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towing / lift inquiry

nitris

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1991 Ford Explorer 2WD
Ok so today I found out the towing capacity of my truck i have the D4 Traction-Lok 3.73:1 with a 6000 lb towing capacity. Now I was told if I lifted my truck ( 4 or 5.5in I haven't decided yet) that I would need to beef up the gears... seeing that I have the strongest gears that came with my year would I still need to beef it up when lifted... and also what's a good hitch to purchase as my truck never had one put on by the previous owner
 
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2stroke

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1993 Ford Explorer Sport
First of all, I don't think any first gen ever came with a 3 ton towing capacity, although I have towed more than that. Second, Its not that a lift itself is harder on the truck, its often the bigger tires that come with it. In general, most of the lift kits available are geared to off road performance. In my experience, this hurts towing performance. You will have to give more info on what exactly you are trying to get out of the truck, but I can tell you that you need a minimum of a class III hitch to tow 6000 pounds. Re gearing can compensate for bigger tires, and depends on what size tire you choose. A lot of guys go with 4.10:1 because you can find them in stock axles if you look. One worthwhile upgrade if you do go that route is to find a rear axle with disk brakes. The 4.0 OHV makes more than enough power for towing and off road. The weak point will be the auto transmission, assuming you have one. Keeping it cool is the key. An aftermarket tranny cooler (with external filter) is worth its weight in gold if you plan to tow a lot. That said, I never ran a cooler on mine and it still works fine 220k later. Out in the country, I was always conscious enough to get up to speed and let the torque converter lock. If I lived in the city, or just did lots of stop and go, the tranny would overheat in no time. Long story short, the brakes and tranny will be the weak points. You will never ruin the rear axle, however, running too high of gearing will be harder on the transmission. If you have the manual M5OD, you have nothing to worry about.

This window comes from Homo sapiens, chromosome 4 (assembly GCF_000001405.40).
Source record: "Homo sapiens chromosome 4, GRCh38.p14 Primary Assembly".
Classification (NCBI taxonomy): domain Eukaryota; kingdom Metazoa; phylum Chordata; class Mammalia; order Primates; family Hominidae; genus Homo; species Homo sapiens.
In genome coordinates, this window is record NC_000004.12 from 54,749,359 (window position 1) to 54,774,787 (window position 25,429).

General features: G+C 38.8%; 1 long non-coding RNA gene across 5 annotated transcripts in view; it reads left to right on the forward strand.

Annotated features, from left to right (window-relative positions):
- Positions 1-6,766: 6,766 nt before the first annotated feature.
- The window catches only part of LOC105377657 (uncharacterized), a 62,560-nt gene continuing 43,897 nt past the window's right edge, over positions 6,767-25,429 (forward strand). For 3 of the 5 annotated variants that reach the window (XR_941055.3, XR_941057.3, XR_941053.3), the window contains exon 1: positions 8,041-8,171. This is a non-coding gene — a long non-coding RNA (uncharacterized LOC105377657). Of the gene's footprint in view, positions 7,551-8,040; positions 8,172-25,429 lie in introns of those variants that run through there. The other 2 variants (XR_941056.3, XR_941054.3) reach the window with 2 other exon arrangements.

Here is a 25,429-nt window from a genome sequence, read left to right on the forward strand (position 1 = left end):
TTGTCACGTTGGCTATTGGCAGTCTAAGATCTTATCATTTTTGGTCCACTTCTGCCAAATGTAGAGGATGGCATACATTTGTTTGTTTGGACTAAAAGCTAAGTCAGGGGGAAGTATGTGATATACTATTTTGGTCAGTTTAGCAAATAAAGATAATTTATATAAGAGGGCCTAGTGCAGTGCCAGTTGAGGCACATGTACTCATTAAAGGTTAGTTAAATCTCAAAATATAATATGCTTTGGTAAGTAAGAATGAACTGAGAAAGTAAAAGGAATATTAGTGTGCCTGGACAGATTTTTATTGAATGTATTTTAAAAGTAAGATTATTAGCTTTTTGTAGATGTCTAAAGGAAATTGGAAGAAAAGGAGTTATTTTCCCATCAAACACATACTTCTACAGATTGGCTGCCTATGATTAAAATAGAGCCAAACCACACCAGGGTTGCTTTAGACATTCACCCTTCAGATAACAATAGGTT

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nitris

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1991 Ford Explorer 2WD
First of all, I don't think any first gen ever came with a 3 ton towing capacity, although I have towed more than that. Second, Its not that a lift itself is harder on the truck, its often the bigger tires that come with it. In general, most of the lift kits available are geared to off road performance. In my experience, this hurts towing performance. You will have to give more info on what exactly you are trying to get out of the truck, but I can tell you that you need a minimum of a class III hitch to tow 6000 pounds. Re gearing can compensate for bigger tires, and depends on what size tire you choose. A lot of guys go with 4.10:1 because you can find them in stock axles if you look. One worthwhile upgrade if you do go that route is to find a rear axle with disk brakes. The 4.0 OHV makes more than enough power for towing and off road. The weak point will be the auto transmission, assuming you have one. Keeping it cool is the key. An aftermarket tranny cooler (with external filter) is worth its weight in gold if you plan to tow a lot. That said, I never ran a cooler on mine and it still works fine 220k later. Out in the country, I was always conscious enough to get up to speed and let the torque converter lock. If I lived in the city, or just did lots of stop and go, the tranny would overheat in no time. Long story short, the brakes and tranny will be the weak points. You will never ruin the rear axle, however, running too high of gearing will be harder on the transmission. If you have the manual M5OD, you have nothing to worry about.